James (Robbie) Robertson remembers well what this city was like when he opened a hobby shop here in 1946.
Back then, Cudahy was little more than a sleepy hamlet on the fringe of the Big City, a Podunk where chickens clucked in front yards of ranch houses and residents strolled past the neatly painted, mom-and-pop shops lining Atlantic Avenue, the community's major commercial thoroughfare.
"It was rural, with mailboxes out front of every place," recalled Robertson, a dapper man with the silver-rimmed spectacles and upturned white mustache of a Kentucky colonel. "It was like the Old West for years."
Those days, however, are long gone.
Today, Cudahy officials say their town is the most densely populated city west of the Mississippi River, a crowded, mile-square municipality etched out of the Los Angeles megalopolis--a tiny city with big-city problems.
The ranch-style houses have been replaced by rows of drab stucco apartment buildings. Nearly a third of the city's 19,700 residents are living at or below the poverty level. Crime and gang-related violence are on the rise. The city's commercial heartland bears the telling scars of blight. Redevelopment efforts, which began nine years ago, have so far done nothing to cure the problems.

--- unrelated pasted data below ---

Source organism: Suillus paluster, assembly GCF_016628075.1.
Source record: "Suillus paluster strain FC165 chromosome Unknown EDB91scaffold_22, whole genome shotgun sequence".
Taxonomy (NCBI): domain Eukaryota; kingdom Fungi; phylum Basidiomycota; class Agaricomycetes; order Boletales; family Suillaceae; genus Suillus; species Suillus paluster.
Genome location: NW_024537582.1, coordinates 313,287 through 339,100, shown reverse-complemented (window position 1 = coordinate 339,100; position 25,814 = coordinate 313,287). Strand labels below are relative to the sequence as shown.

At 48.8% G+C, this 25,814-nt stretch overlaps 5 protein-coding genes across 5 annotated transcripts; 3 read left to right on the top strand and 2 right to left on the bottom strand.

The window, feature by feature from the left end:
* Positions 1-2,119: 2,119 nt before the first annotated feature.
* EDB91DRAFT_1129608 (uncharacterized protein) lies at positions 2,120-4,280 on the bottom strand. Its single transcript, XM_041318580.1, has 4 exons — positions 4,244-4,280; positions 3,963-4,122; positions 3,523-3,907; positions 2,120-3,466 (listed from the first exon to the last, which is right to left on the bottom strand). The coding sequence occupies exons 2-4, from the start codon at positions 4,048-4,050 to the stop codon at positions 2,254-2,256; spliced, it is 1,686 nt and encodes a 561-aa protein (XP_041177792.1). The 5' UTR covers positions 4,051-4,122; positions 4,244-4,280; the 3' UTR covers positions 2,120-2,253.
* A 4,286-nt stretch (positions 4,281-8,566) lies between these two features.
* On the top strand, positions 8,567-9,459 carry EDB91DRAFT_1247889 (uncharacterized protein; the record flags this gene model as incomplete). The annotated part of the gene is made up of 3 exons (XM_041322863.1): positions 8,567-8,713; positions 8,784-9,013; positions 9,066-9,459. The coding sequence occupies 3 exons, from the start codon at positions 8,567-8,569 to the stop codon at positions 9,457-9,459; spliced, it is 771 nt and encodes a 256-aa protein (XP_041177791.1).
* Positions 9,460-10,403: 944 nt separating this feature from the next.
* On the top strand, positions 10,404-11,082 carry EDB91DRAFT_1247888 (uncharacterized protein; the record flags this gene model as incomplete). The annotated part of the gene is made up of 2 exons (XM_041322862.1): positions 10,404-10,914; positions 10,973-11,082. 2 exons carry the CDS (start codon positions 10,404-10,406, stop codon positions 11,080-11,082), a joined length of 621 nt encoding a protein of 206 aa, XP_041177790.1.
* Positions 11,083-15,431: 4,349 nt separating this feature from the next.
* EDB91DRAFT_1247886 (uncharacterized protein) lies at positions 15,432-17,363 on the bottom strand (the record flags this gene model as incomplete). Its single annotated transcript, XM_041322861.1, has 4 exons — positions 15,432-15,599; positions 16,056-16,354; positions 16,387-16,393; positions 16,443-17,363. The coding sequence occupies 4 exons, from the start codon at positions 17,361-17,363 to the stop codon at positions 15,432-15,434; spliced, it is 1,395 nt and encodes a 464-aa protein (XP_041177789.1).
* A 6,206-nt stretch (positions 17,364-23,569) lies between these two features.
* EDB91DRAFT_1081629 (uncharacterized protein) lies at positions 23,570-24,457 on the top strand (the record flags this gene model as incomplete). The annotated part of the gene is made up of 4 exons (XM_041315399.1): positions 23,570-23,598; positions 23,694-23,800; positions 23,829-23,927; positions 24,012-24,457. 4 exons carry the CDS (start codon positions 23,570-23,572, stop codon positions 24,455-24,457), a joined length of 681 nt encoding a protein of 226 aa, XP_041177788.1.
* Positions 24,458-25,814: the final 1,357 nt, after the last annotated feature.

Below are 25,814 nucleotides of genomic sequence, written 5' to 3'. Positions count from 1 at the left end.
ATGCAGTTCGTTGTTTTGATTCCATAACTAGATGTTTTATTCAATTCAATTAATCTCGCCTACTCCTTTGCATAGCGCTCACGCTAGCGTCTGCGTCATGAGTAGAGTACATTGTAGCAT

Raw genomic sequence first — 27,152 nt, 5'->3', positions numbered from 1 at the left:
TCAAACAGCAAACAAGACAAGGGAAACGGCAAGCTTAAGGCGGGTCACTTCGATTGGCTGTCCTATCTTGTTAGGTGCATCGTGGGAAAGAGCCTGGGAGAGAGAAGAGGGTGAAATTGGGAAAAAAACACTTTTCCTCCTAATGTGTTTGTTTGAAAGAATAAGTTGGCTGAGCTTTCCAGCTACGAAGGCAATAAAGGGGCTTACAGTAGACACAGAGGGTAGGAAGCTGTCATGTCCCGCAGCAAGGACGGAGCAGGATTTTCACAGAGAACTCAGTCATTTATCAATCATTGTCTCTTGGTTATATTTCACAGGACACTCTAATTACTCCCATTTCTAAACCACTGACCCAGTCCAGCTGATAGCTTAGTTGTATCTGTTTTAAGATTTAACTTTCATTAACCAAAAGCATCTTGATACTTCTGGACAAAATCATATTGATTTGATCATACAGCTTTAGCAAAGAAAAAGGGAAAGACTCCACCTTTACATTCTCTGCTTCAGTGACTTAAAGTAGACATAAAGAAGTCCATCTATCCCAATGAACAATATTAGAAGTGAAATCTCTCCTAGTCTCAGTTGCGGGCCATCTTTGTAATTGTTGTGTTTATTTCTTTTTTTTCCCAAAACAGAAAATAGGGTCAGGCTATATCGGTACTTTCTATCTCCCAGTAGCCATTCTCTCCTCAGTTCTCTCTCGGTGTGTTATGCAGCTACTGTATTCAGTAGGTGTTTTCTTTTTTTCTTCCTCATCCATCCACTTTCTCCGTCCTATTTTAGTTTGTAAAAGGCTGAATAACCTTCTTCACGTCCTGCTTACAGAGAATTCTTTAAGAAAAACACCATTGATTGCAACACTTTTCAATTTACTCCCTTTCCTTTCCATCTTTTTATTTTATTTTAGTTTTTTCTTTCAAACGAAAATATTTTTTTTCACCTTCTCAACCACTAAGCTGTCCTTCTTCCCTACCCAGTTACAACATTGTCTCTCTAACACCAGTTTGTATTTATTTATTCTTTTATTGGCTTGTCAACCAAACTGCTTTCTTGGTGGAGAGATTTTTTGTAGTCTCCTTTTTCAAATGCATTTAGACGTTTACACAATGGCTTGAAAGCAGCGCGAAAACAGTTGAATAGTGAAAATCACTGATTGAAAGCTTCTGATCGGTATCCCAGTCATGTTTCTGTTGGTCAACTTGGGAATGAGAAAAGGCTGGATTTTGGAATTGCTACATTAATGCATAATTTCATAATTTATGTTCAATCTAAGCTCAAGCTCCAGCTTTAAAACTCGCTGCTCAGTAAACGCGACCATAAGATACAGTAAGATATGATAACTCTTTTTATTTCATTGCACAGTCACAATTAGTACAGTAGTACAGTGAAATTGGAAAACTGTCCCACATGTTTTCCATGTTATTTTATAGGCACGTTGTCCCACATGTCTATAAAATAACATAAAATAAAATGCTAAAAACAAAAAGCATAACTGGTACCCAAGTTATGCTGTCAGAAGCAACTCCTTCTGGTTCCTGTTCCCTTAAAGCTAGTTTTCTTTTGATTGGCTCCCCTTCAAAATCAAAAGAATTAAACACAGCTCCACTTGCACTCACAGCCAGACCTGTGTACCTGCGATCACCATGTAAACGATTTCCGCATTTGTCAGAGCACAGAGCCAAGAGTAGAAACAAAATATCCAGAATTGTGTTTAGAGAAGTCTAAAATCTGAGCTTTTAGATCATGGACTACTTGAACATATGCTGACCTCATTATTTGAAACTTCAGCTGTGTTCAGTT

It's 'Gone Downhill'
"The city's gone downhill, especially along Atlantic Avenue," Robertson said one recent afternoon as he watched a pair of prostitutes parade by his store. "The boulevard is as rundown as it's been since we came here, and that's been more than 37 years."
But many city officials and residents in Cudahy think the city is on the verge of a civic revival.
Earlier this month, the City Council approved the acquisition of 1.4 acres for a $1.5-million commercial complex, a modest cluster of small stores along Atlantic Avenue that officials hope will spur further construction in the area and send out a signal that Cudahy is serious about redevelopment.
"In most cities, this would be a very small project," City Manager Gerald Caton said. "But in Cudahy, since we're so small and have never done a project before, it's very important. It will get us on the development map."
More ambitious redevelopment deals are in the works, including an eight-acre shopping complex proposed for the city's northern entrance at the site of a defunct Boys Market. As city planners envision it, that center would contain a large grocery store, something the city has been without since Boys closed its doors a year ago.
In addition, the Redevelopment Agency has proposed another commercial complex for Atlantic Avenue and several developers have private projects for the downtown region on the drawing board, officials say.
Those projects, officials hope, will help improve the city's tight economic situation, turning what is today a trickle of sales and property taxes into a flood of revenue for city coffers.
"I think the market forces are there so it can happen," said Richard Tillberg, assistant city manager. "It's not like we're going to give a party and no one shows up. A lot of people in the development community are waking up to the fact that the entire Southeast area has a considerable amount of disposable income."